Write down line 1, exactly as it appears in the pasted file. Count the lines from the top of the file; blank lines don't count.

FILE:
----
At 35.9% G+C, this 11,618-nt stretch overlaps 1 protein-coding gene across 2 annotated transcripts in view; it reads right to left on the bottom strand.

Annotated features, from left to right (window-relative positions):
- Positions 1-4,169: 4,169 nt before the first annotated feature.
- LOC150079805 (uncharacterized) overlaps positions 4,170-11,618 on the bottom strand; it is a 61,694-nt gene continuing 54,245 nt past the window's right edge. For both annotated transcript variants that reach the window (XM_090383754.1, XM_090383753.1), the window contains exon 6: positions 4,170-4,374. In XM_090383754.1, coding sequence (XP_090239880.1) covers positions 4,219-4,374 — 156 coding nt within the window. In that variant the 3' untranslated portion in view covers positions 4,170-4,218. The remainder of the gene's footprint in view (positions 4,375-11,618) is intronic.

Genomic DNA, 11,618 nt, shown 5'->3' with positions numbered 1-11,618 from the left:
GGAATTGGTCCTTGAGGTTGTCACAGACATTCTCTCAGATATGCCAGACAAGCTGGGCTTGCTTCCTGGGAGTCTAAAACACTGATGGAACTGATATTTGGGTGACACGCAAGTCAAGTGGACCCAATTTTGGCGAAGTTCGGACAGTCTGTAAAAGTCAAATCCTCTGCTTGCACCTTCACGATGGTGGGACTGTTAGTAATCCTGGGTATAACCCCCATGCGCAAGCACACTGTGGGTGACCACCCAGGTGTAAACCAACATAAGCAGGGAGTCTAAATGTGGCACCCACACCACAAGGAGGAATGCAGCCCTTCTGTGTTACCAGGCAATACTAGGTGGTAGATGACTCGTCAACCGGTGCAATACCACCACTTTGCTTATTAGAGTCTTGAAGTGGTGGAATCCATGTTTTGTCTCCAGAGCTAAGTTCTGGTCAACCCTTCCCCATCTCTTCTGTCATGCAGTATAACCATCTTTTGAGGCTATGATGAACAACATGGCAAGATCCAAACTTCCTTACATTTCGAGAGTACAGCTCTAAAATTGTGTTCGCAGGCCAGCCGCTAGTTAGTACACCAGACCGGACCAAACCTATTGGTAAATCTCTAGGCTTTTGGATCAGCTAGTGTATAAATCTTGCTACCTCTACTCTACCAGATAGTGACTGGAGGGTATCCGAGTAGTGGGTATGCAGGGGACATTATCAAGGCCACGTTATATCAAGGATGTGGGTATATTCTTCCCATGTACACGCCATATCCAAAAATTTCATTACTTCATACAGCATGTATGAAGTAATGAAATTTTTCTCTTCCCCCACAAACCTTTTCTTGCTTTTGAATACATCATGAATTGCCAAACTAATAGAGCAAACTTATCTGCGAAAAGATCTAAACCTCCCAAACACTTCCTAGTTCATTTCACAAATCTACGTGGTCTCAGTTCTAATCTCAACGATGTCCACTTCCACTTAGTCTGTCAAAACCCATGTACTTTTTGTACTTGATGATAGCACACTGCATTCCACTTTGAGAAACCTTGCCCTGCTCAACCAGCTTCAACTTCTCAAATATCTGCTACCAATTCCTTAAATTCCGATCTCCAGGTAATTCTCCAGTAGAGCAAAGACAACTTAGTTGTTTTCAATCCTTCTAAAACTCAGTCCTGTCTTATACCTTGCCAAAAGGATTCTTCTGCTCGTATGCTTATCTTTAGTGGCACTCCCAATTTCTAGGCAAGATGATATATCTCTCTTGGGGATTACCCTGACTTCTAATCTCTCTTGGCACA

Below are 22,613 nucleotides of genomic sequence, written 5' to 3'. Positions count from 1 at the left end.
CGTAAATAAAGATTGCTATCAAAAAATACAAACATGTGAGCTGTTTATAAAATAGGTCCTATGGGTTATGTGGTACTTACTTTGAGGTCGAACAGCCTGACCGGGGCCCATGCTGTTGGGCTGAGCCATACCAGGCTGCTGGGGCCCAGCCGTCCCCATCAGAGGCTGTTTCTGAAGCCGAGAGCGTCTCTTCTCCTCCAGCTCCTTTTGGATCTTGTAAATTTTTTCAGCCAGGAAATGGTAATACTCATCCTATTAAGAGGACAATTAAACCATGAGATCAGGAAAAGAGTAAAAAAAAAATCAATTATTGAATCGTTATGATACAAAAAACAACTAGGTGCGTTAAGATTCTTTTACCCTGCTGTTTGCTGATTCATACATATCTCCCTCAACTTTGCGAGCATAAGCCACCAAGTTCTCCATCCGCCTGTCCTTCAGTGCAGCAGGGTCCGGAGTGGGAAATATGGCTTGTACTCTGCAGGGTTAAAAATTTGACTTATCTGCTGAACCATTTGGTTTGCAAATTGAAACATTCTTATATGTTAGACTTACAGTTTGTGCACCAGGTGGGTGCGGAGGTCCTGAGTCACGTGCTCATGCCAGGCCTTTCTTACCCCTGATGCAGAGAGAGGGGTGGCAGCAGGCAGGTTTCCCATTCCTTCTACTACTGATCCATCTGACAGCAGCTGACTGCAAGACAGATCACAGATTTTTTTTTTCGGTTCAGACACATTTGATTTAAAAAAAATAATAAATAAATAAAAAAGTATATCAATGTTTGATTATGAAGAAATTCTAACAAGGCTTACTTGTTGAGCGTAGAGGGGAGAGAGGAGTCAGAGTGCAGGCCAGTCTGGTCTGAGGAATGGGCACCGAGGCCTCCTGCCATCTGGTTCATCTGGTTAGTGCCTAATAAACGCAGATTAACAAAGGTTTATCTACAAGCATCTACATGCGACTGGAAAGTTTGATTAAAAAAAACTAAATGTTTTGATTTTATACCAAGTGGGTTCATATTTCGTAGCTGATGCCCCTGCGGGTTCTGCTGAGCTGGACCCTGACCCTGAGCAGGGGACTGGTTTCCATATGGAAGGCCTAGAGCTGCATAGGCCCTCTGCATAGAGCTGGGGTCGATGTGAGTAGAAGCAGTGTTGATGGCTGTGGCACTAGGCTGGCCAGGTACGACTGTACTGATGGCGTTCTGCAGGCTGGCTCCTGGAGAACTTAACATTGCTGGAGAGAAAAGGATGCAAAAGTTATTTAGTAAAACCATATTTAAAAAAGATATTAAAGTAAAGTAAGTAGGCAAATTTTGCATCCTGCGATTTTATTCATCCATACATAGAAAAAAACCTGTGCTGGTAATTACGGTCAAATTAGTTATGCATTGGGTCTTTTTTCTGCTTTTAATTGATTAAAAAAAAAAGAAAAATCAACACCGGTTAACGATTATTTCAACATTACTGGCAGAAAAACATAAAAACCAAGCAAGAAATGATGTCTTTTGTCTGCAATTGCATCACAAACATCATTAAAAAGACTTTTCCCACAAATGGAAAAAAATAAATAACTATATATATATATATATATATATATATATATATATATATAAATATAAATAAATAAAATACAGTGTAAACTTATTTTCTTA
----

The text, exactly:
At 35.9% G+C, this 11,618-nt stretch overlaps 1 protein-coding gene across 2 annotated transcripts in view; it reads right to left on the bottom strand.